Elvira Barney Stevens was born March 17, 1832 to Samuel Cunnabell Stevens and Minerva Field Stevens in Gerry, Chautauqua, New York. Her father was a merchant and her mother was a school teacher. Elvira and her family joined the Church of Jesus Christ of Latter-day Saints in 1845, when Elvira was 13 yeas old, and soon after moved to Nauvoo, Illinois. Both of Elvira's parents died in Nauvoo, leaving Elvira and her siblings in poverty; however, the children traveled to Utah with the Saints, and Elvira obtained the education necessary to be a school teacher. She was called on a mission to the Sandwich Islands, and traveled part of the way there with her sister, Jane Lewis, who was going to a settlement in San Bernadino. Eliza was in the Sandwich Islands from March of 1851 to November of 1852, teaching the natives about the gospel, giving them some basic education, and learning their language. After completing her mission, Elvira traveled to San Francisco and lived there for three years working as a seamstress and raising chickens to pay the note for her passage and to make a living. In 1856 she began teaching school in San Bernardino, California. She returned to Utah in 1857, making the 700-mile journey on horseback. When she arrived in Utah, she began teaching school again. From 1855 to 1864, Eliza took four homeless children into her care. Elvira had long desired to become a doctor, and in 1863 she went to Illinois to study medicine at Wheaton College. When she returned to Utah, she taught classes in anatomy, physiology, and obstetrics. She also adopted a baby boy, in 1873, for whom she provided 11 years. Eliza was married to Royal Barney, Jr.; however there is little information available about their relationship. Some sources state that their marriage occurred on January 6, 1866 in Salt Lake City. Elvira died January 12, 1909.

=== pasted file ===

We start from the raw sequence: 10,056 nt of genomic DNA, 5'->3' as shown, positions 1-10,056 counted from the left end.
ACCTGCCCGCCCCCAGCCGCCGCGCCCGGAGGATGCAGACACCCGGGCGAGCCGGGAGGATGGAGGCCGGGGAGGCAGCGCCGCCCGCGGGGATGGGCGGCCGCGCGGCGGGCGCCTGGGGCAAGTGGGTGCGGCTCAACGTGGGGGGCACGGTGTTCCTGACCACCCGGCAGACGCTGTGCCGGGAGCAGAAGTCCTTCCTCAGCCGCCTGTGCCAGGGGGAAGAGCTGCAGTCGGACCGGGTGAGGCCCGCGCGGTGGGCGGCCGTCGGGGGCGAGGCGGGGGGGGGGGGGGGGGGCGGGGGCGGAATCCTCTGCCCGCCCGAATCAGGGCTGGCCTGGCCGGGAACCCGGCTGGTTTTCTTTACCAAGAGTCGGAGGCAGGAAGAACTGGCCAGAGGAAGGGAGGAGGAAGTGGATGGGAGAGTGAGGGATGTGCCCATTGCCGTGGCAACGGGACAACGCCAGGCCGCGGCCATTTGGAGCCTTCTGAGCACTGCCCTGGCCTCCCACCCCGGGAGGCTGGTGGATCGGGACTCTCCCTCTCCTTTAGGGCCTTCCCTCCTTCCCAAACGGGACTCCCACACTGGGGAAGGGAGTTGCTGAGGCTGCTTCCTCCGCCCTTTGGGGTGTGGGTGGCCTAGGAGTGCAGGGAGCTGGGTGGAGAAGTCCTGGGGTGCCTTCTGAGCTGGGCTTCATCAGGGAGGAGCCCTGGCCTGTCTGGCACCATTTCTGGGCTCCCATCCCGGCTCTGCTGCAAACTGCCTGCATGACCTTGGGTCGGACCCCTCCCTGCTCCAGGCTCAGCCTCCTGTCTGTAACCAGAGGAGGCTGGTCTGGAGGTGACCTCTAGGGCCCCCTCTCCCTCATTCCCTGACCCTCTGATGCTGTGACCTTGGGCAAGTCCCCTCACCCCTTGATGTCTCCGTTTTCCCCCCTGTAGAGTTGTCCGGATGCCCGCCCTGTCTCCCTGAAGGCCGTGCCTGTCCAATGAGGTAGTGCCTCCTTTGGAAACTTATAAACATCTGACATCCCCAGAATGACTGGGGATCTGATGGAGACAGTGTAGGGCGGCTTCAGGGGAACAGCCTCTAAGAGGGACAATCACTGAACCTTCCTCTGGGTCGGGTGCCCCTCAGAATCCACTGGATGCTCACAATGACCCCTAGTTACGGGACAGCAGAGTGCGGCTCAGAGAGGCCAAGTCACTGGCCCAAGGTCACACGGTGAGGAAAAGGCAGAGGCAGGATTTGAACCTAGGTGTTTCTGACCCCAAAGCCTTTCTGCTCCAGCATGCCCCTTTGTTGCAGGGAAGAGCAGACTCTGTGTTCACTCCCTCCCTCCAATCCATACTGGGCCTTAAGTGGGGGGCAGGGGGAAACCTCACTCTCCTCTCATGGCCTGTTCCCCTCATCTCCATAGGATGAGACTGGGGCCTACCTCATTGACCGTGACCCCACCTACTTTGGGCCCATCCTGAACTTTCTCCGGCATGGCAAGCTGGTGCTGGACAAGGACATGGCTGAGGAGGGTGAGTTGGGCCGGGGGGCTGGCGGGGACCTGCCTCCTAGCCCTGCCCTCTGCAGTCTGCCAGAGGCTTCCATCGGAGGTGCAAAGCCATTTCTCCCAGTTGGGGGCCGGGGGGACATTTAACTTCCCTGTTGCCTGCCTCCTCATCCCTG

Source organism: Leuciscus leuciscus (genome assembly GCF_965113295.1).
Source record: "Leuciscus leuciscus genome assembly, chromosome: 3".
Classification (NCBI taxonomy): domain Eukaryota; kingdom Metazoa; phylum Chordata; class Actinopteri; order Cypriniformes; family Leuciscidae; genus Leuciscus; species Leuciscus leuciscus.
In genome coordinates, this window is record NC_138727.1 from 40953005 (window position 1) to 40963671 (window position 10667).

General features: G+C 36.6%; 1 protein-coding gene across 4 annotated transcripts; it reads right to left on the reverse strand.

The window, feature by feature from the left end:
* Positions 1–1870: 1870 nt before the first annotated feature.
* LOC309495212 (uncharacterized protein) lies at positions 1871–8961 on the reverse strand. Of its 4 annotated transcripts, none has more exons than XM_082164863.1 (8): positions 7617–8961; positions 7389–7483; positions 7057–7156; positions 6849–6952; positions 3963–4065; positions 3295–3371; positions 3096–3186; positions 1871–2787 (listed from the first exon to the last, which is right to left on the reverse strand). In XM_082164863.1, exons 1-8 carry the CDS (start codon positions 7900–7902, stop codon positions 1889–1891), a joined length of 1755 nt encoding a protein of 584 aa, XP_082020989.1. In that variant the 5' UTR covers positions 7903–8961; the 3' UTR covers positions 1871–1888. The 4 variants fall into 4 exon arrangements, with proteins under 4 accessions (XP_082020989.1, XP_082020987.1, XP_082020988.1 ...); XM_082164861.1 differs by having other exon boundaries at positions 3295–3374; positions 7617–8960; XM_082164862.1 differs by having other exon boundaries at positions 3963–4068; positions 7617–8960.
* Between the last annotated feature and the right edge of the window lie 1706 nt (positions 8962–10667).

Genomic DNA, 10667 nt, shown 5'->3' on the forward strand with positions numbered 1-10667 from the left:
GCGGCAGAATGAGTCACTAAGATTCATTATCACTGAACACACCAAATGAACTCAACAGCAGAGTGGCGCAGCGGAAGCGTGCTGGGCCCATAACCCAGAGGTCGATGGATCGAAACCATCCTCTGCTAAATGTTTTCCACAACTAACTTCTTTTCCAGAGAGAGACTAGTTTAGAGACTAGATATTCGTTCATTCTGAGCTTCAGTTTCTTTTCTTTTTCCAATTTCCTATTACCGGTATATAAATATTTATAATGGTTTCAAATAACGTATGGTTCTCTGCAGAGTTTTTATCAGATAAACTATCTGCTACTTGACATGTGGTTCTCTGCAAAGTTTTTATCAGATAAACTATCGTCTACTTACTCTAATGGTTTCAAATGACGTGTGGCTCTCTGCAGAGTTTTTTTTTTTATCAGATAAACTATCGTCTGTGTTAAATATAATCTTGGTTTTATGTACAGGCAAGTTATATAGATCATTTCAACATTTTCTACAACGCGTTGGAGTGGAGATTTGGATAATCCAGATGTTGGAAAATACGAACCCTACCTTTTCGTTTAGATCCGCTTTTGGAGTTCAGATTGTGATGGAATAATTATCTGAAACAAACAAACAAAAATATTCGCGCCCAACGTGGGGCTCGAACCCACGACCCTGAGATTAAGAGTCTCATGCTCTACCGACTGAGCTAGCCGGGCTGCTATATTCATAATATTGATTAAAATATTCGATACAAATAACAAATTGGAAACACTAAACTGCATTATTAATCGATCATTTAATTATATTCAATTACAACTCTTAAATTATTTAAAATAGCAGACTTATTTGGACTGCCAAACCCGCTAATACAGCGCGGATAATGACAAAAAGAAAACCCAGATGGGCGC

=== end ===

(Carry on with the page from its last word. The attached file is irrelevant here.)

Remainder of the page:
This collection consists of a two-page biography of Elvira, a short note from Emmeline B. Wells dated 1892, a cousin's calling card, an invitation, a pale green lace ribbon, and a love letter to Elvira from her husband. Elvira labeled all of the items in the collection in pencil, except the biography, and gave some comments on what they meant to her. The biography was photocopied out of Our Pioneer Heritage (volume 6, pages 386-389) from the chapter on women doctors. Rather than being a comprehensive history of Elvira's life, the biography focuses on Elvira's professional accomplishments and her public service; she taught school, wrote a pamphlet on sericulture, advanced a loan of fifty dollars to establish the homemade straw hat industry, traveled in the interests of the Woman's Exponent, and served on a committee for the LDS Grain Association. She also taught classes in anatomy, physiology, and obstetrics. The biography does not give any information about Elvira's husband or her marriage.